The three major networks — ABC, NBC and CBS — ignored CNN’s settlement with Covington Catholic student Nicholas Sandmann, and CNN gave the story less than 30 seconds of airtime, according to a media analysis.
The conservative Media Research Center reported that news of the undisclosed legal settlement reached Jan. 7 met with “blackouts” by the three major networks and MSNBC, a stark contrast from the coverage on the Fox News Channel, which devoted 13 minutes and 28 seconds to the story.
CNN “Reliable Sources” host Brian Stelter gave the news 29 seconds on his Sunday show, and CNN ran an article on the settlement by senior media correspondent Oliver Darcy on its website.
Independent Women’s Voice president Tammy Bruce said Tuesday on Fox’s “Tucker Carlson Tonight” that the media outlets “noticed, and they’ve chosen not to cover it.”
“When you’re looking at the spectrum here … you’re seeing a media that, in a way, horrifically, can’t even report the news because they see themselves suffering some consequences,” said Ms. Bruce, who hosts a Fox Nation show and writes a column for the Washington Times.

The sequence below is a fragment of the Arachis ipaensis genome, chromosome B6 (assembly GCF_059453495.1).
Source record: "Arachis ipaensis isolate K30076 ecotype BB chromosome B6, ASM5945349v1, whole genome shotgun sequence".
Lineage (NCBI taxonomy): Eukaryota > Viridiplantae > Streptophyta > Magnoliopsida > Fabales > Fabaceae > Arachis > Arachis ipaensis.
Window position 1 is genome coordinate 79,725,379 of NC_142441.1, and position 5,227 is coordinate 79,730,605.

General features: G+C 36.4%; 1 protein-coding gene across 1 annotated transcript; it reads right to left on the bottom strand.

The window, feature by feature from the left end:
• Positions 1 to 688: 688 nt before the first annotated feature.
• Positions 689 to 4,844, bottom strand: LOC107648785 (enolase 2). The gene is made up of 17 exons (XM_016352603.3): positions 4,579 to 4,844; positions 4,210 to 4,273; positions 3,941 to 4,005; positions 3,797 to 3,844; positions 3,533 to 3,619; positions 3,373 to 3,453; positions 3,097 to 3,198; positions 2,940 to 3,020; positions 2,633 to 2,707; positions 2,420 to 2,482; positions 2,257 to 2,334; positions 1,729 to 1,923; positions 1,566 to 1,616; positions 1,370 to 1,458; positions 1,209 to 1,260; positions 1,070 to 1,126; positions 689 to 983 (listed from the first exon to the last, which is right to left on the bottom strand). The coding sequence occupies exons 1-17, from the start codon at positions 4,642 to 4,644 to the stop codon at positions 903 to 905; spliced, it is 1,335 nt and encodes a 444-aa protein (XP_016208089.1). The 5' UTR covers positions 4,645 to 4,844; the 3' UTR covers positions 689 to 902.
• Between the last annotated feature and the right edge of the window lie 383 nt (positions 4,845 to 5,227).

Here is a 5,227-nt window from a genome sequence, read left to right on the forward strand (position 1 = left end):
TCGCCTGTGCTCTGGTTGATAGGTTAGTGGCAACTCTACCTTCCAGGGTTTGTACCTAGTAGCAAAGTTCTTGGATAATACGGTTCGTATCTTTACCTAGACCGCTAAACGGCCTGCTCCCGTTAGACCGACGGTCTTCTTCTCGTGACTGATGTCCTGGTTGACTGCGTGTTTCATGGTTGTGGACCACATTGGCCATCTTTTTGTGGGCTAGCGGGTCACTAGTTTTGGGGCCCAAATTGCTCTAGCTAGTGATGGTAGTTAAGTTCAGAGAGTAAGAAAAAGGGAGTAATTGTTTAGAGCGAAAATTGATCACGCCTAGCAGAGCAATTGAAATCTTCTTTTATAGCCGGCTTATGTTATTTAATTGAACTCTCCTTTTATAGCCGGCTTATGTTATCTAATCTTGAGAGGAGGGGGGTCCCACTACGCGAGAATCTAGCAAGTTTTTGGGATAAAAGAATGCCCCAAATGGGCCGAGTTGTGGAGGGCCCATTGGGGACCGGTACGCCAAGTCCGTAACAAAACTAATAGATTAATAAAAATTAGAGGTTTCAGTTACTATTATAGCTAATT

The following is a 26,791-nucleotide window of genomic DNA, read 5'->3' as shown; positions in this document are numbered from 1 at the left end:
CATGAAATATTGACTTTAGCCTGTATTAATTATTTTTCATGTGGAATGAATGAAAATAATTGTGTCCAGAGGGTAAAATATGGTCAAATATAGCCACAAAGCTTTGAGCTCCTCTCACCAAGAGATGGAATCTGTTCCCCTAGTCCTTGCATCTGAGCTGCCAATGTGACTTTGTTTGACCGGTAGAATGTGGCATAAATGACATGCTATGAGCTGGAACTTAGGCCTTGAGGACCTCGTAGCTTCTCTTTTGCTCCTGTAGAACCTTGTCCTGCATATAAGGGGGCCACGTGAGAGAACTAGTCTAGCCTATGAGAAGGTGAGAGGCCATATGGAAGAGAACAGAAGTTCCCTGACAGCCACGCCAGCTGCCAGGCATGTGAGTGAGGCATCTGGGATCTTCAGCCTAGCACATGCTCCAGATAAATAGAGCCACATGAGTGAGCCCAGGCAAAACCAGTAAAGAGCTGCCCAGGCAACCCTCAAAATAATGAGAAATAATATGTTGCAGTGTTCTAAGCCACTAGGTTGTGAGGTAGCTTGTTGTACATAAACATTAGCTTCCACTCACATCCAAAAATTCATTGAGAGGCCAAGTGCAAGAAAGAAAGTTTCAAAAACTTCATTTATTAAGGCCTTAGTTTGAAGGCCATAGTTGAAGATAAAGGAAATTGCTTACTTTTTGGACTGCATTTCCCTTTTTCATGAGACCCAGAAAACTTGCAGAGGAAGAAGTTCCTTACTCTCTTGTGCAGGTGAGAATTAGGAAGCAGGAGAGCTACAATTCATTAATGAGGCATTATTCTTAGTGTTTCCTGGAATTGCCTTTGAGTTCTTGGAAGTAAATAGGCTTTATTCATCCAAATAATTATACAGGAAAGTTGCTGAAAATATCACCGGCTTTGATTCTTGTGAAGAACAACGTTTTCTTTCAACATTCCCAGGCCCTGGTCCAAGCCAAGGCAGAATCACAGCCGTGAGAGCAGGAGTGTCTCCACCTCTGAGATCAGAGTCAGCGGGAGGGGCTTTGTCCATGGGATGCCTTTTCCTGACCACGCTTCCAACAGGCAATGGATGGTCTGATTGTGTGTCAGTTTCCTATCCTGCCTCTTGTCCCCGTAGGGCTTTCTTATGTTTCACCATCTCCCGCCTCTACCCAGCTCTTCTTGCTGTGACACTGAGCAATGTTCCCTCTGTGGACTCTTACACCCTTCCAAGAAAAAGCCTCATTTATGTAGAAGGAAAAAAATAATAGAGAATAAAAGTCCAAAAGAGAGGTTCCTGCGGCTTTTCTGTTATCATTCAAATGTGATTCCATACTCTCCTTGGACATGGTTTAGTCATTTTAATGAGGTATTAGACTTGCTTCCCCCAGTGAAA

The Kentucky teen and his family settled with CNN for an undisclosed amount after filing a defamation lawsuit over the cable network’s coverage of his January 2019 encounter with elderly Native American activist Nathan Phillips at the Lincoln Memorial.
Nicholas was portrayed at first in the news and on social media as the aggressor in the viral incident, but lengthier video footage showed that Mr. Phillips initiated the contact by wading into the group of Covington Catholic teens waiting for buses back to Kentucky.
“Look, this was an awful episode as most of the media rushed to judgment based on a single misleading video,” said Fox’s Howard Kurtz, who hosts “Media Buzz.” “CNN undoubtedly paid some sum of money to make the suit go away, given the PR nightmare, of battling a teenager who was intentionally or not, unfairly maligned.”
Attorneys for the Sandmanns, who have also sued the Washington Post and NBCUniversal, say they expect to file as many as a dozen more defamation lawsuits in the next 30 to 60 days.